- Sustainable Economic Systems
- The first day of the fishy business tour
The first day of the fishy business tour
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Late last night, I finally arrived in Charlottetown, on Prince Edward Island, to kick off my genetically engineered salmon tour of Atlantic Canada. It was already dark when my plane landed so I couldn’t see just how beautiful the island is. Thankfully, though, I had a chance to take in the scenery today, as I drove with my fellow tourmates from Charlottetown a little more than an hour to Bay Fortune, where the AquaBounty facility is located. A few weeks ago, we requested a tour of the facility where the company plans to raise its genetically engineered salmon eggs, but our request was denied.
Even though we had hoped to get a look at the place where genetically engineered salmon may get its start, we didn’t let their refusal to give us a tour stop us from going to Bay Fortune on our own. We decided to hold a press conference outside the facility to bring attention to the fact that AquaBounty plans to turn this research center into a factory that will commercialize their genetically engineered salmon egg production for U.S. consumption.
Here’s a video from our press conference:
Most interesting to me was just how close the AquaBounty building is to Bay Fortune. We didn’t have a tape measure, but I’d guess the water was only about 120 feet from the boundary of the AquaBounty property. There were also a number of pipes going from their facility to the Bay, but the company doesn’t specify whether these pipes are meant to take water into the facility or to dump excess water back into the bay (or both). And even though AquaBounty insists that its genetically engineered salmon will be unable to breed with wild salmon because it will be unable to leave the facility, the close proximity to the bay, and thus to wild salmon populations, is very troubling. Especially with threats of global warming and rising water levels, it’s easily conceivable that genetically engineered salmon could escape the AquaBounty factory and mate with wild salmon, thus threatening the wild populations survival.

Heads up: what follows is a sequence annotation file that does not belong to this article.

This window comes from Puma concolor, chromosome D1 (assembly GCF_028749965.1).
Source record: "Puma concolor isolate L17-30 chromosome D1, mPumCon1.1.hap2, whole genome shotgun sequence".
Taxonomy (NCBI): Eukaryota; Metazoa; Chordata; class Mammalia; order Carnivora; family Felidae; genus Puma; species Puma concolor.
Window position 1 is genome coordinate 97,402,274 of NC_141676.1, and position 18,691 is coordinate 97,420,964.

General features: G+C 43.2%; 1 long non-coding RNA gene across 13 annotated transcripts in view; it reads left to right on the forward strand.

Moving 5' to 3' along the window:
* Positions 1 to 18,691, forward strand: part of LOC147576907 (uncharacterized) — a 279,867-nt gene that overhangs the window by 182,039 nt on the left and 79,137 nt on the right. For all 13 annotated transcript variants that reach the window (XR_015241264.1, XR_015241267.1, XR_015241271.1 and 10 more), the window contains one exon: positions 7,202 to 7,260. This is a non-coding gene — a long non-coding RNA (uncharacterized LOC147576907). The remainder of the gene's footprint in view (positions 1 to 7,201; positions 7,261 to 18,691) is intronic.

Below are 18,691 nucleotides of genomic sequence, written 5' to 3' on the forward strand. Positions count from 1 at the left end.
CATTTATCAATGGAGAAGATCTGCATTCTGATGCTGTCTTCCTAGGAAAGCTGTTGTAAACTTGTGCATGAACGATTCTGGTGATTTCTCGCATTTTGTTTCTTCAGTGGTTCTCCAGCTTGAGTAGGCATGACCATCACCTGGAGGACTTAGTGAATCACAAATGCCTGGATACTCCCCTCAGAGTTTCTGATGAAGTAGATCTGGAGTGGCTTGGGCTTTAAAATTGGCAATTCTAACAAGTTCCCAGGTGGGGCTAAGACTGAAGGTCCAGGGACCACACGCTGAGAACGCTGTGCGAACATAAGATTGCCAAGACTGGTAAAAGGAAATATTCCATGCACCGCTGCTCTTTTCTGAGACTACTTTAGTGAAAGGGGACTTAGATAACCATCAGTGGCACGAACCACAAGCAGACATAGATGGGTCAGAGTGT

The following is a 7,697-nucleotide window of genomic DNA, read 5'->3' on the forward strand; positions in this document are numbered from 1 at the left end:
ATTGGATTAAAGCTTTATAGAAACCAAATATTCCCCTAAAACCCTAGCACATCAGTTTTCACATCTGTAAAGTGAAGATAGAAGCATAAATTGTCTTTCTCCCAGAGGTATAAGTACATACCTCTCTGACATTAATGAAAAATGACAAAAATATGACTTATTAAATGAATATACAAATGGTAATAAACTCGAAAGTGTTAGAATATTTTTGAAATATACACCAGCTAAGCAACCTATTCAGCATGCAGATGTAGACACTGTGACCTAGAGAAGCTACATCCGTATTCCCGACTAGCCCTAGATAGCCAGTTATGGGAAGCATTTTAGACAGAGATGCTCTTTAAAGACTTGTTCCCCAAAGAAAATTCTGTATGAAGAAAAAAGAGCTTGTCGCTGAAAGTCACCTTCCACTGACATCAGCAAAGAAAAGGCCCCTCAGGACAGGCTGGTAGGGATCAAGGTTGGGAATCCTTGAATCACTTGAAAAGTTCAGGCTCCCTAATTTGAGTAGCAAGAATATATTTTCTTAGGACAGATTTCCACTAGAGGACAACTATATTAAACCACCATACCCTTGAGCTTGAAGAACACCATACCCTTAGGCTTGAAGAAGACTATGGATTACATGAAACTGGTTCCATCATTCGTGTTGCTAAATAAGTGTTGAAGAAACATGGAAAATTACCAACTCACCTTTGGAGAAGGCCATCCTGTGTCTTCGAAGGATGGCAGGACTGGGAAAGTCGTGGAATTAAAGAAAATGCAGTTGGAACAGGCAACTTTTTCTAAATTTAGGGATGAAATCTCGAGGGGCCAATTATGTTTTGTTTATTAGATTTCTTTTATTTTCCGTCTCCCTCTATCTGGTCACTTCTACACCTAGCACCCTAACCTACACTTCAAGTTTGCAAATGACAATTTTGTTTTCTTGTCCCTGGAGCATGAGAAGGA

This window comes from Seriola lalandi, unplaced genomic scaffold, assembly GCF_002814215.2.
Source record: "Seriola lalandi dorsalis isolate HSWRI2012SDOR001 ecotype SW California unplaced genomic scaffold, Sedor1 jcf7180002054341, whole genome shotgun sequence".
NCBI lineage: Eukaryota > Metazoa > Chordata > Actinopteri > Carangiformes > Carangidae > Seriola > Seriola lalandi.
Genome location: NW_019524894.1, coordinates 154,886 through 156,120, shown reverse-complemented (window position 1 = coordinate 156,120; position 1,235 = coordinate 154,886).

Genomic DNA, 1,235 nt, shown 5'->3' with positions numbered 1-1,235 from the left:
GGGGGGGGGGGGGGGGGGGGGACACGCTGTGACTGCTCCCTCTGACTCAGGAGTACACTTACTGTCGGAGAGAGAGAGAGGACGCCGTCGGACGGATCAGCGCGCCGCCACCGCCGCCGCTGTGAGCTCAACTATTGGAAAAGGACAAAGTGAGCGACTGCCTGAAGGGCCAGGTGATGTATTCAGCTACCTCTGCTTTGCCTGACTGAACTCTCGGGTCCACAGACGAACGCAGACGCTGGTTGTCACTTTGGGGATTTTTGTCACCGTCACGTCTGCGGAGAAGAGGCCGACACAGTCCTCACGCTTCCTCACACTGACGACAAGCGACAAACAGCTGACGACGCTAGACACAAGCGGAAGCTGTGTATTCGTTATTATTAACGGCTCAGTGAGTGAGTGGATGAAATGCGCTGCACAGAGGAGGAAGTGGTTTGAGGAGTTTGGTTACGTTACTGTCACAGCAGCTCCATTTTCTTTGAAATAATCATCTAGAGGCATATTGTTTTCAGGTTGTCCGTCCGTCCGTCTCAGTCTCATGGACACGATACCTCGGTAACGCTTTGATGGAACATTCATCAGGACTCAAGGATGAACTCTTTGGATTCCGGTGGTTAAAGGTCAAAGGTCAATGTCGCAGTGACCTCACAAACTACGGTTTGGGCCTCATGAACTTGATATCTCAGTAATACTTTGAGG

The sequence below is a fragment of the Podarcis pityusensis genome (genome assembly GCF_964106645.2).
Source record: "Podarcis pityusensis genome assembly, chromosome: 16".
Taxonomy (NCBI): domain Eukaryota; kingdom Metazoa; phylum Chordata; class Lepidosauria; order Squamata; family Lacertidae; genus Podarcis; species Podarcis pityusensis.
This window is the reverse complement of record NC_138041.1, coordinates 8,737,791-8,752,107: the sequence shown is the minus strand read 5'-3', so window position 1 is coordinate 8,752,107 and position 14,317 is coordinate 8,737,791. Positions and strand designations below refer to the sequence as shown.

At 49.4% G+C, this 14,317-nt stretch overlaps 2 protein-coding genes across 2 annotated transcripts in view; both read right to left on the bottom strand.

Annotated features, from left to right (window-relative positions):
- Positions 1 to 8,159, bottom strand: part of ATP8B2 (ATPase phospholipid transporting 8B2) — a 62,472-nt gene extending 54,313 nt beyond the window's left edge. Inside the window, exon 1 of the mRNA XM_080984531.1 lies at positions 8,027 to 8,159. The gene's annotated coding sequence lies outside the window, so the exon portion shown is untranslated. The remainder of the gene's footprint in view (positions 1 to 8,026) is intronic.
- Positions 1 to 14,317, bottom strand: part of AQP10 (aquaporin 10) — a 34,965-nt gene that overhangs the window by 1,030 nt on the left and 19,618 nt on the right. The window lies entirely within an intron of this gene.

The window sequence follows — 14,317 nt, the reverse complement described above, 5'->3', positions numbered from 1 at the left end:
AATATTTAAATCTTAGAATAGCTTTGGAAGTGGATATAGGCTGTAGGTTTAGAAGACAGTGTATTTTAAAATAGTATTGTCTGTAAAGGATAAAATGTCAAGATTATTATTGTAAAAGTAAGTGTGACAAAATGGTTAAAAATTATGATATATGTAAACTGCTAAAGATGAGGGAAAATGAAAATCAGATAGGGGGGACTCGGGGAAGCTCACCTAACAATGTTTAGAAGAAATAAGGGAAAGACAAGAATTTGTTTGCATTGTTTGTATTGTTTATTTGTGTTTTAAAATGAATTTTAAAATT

We also held our first public forum yesterday evening, where we answered questions and talked about a wide range of issues concerning genetically engineered foods to an audience of about 60 people. Lucy (from the Canadian Biotechnology Action Network) discussed the history of genetically engineered crops and animals; I raised the environmental concerns of genetically engineered salmon, including escaped fish being introduced into the wild and endangering wild salmon populations; Jaydee (from the Center for Food Safety) delved into concerns about the food safety risks of these fish; and Leo (from the Council of Canadians) ended the panel with an explanation of the politics of biotechnology on Prince Edward Island and a call to action for Island residents to ask their government to fully assess the egg production facility.
The audience was lively, expressing concern while also pushing back on some of our points. I heard that some AquaBounty employees were at our meeting taking notes (Prince Edward Island is relatively small – word travels quickly, and everyone seems to know everyone), but they didn’t ask any questions or respond to any of our arguments.
Tomorrow, we drive four hours to Fredericton, New Brunswick, for another evening presentation and more media interviews. Take a minute to let me know what you think, and be sure to join our Just Label It! campaign, which asks the FDA to label genetically engineered foods.